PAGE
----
By: Henry J. Fromage (Three Beers) –
I recently looked up the name of the Scandinavian man-mountain from Fast 6 for a quick joke, and realized that I actually knew who he was beforehand, and had been meaning to watch his breakout movie. Kim Kold was the Danish Bodybuilding Champion before breaking into showbiz with the viral short film Dennis.
Just Danish Champion? People get bigger than this?
Teddy Bear re-teams him with the director of that short, Mads Matthiesen, and it expands it to feature length. Kold plays a shy bodybuilder who lives at home with his controlling mother, but wants to find a woman to share his life with. Between his dimensions and his awkwardness, that’s proven difficult in Denmark, so on the advice of a friend with a new Thai bride, he travels to Thailand to see if he can find a woman there.
This film is all Kim Kold’s and he carries it on his incredibly broad back. Simply seeing a man of his size in normal social situations is an object of fascination, but Kold has serious acting chops as well. The heart in the middle of his imposing bulk is big, sweet, and humane, and it’s impossible not to empathize with and root for the guy. He’s a Marty for this generation.
I could stare at just this all day
Matthiesen brings an unpretentious, character-based approach to filmmaking in this, and his directorial style is perfect for this story- capable and at times beautiful, but never in the way of the story. Speaking of that, it’s strongest in the beginning and during the trip to Thailand, where Matthiesen works in some commentary on the commoditization of everything there, and subtly touches on the strange taste the whole enterprise of foreign brides leaves in the mouth.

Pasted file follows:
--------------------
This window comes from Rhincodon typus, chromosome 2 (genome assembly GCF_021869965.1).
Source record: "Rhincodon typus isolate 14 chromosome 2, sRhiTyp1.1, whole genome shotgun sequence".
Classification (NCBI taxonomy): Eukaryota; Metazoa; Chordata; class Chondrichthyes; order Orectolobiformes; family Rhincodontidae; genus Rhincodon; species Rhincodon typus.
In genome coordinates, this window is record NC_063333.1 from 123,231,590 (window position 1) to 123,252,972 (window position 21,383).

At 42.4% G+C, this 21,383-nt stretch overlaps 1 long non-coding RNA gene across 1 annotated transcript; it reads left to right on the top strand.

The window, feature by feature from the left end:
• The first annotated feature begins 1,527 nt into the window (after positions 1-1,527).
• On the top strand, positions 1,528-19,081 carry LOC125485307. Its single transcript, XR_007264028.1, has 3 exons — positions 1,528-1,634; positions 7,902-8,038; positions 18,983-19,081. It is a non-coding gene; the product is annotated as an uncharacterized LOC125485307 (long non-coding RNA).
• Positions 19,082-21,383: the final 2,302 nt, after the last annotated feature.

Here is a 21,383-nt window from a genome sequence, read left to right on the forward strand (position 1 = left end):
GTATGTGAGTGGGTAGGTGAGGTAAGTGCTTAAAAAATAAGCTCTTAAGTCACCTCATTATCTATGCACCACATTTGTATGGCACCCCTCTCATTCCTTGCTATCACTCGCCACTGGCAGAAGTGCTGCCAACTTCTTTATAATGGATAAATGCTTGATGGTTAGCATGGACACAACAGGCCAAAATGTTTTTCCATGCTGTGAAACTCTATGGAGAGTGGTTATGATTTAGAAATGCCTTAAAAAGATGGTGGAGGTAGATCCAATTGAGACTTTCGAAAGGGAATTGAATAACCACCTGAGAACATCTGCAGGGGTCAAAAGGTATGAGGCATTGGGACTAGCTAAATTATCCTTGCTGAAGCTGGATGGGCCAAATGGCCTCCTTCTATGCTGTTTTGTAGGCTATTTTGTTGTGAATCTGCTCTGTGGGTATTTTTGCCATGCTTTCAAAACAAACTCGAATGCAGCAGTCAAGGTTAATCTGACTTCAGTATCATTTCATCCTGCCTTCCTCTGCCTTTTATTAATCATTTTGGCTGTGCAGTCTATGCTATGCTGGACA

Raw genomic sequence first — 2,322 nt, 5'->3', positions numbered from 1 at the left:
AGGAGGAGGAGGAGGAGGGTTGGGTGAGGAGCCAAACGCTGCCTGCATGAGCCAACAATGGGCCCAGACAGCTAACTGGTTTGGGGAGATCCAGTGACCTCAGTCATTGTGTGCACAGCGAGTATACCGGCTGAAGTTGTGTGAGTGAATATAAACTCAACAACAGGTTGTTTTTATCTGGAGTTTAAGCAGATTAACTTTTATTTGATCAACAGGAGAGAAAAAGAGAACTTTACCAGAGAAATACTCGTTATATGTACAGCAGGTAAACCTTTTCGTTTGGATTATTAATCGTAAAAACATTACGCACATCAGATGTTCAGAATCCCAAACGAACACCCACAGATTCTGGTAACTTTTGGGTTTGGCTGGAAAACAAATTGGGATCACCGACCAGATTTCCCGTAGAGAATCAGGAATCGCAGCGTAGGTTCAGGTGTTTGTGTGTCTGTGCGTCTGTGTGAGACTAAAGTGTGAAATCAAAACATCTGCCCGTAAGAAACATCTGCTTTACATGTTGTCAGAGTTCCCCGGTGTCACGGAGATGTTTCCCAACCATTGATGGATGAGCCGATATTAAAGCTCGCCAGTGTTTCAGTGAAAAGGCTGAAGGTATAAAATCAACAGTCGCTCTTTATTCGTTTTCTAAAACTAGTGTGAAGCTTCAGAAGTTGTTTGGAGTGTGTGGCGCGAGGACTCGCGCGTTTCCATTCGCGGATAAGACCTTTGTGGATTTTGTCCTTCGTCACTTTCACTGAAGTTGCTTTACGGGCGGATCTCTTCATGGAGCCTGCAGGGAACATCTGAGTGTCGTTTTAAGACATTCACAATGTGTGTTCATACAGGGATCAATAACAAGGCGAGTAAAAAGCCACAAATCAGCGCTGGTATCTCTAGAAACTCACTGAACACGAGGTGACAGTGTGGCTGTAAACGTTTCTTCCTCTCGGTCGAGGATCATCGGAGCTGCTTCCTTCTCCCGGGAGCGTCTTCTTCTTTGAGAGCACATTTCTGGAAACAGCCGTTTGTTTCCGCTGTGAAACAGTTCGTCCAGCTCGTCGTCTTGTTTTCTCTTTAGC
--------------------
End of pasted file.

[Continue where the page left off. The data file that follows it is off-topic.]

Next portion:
Goddamn, his mother is a sour-faced harpy. You’re going to want a beer to cope with her behavior, even if the performance itself is fine (albeit a bit one-note).
As good as the character sketches are, the plot they reside in is much less developed. When Kold does find love, it’s perhaps a bit too easy, and the awkward situation he puts himself in when he brings his lady home to a mother he knows won’t accept her feels like a last-minute attempt to raise the dramatic stakes, which the quick way in which it’s resolved then undercuts (without his girlfriend even batting an eye). Also, what’s with that urinal eyebrow-raised scene and Kold’s reluctance to have sex? A sly hint at steroid abuse?
Or do we have a Bullhead situation going on?
Kim Kold gives a star-making performance as a strongman with a heart of gold. Now he’s gotten a toehold in Hollywood, here’s hoping we see a lot more of him.
Take a Drink: whenever Mom does something clingy, control-y, or Oedipal Complex-y
Take a Drink: gym scene, brah!
Do a Shot: for every failed date